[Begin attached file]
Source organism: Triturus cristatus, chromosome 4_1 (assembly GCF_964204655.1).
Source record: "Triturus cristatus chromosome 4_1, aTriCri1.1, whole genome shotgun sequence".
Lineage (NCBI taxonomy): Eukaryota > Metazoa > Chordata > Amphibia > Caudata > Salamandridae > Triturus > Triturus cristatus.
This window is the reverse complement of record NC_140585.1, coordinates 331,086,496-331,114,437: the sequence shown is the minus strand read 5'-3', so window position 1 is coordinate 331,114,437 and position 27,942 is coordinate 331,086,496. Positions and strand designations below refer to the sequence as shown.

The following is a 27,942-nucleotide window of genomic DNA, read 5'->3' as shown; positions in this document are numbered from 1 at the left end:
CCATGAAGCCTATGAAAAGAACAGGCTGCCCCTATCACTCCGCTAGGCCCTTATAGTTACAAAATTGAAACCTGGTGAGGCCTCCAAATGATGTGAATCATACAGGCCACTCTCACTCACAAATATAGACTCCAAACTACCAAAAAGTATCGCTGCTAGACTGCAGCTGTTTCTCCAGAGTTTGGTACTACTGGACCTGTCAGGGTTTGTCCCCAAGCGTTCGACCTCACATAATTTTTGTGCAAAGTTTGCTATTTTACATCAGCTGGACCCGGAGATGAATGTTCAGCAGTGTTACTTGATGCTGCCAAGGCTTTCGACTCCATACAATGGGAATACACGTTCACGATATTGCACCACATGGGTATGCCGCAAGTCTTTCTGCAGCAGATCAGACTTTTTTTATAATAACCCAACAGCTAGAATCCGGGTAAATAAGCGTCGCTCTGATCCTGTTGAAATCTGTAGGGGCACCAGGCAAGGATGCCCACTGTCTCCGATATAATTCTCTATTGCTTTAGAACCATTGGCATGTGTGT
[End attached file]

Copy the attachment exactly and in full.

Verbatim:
Source organism: Triturus cristatus, chromosome 4_1 (assembly GCF_964204655.1).
Source record: "Triturus cristatus chromosome 4_1, aTriCri1.1, whole genome shotgun sequence".
Lineage (NCBI taxonomy): Eukaryota > Metazoa > Chordata > Amphibia > Caudata > Salamandridae > Triturus > Triturus cristatus.
This window is the reverse complement of record NC_140585.1, coordinates 331,086,496-331,114,437: the sequence shown is the minus strand read 5'-3', so window position 1 is coordinate 331,114,437 and position 27,942 is coordinate 331,086,496. Positions and strand designations below refer to the sequence as shown.

The following is a 27,942-nucleotide window of genomic DNA, read 5'->3' as shown; positions in this document are numbered from 1 at the left end:
CCATGAAGCCTATGAAAAGAACAGGCTGCCCCTATCACTCCGCTAGGCCCTTATAGTTACAAAATTGAAACCTGGTGAGGCCTCCAAATGATGTGAATCATACAGGCCACTCTCACTCACAAATATAGACTCCAAACTACCAAAAAGTATCGCTGCTAGACTGCAGCTGTTTCTCCAGAGTTTGGTACTACTGGACCTGTCAGGGTTTGTCCCCAAGCGTTCGACCTCACATAATTTTTGTGCAAAGTTTGCTATTTTACATCAGCTGGACCCGGAGATGAATGTTCAGCAGTGTTACTTGATGCTGCCAAGGCTTTCGACTCCATACAATGGGAATACACGTTCACGATATTGCACCACATGGGTATGCCGCAAGTCTTTCTGCAGCAGATCAGACTTTTTTTATAATAACCCAACAGCTAGAATCCGGGTAAATAAGCGTCGCTCTGATCCTGTTGAAATCTGTAGGGGCACCAGGCAAGGATGCCCACTGTCTCCGATATAATTCTCTATTGCTTTAGAACCATTGGCATGTGTGT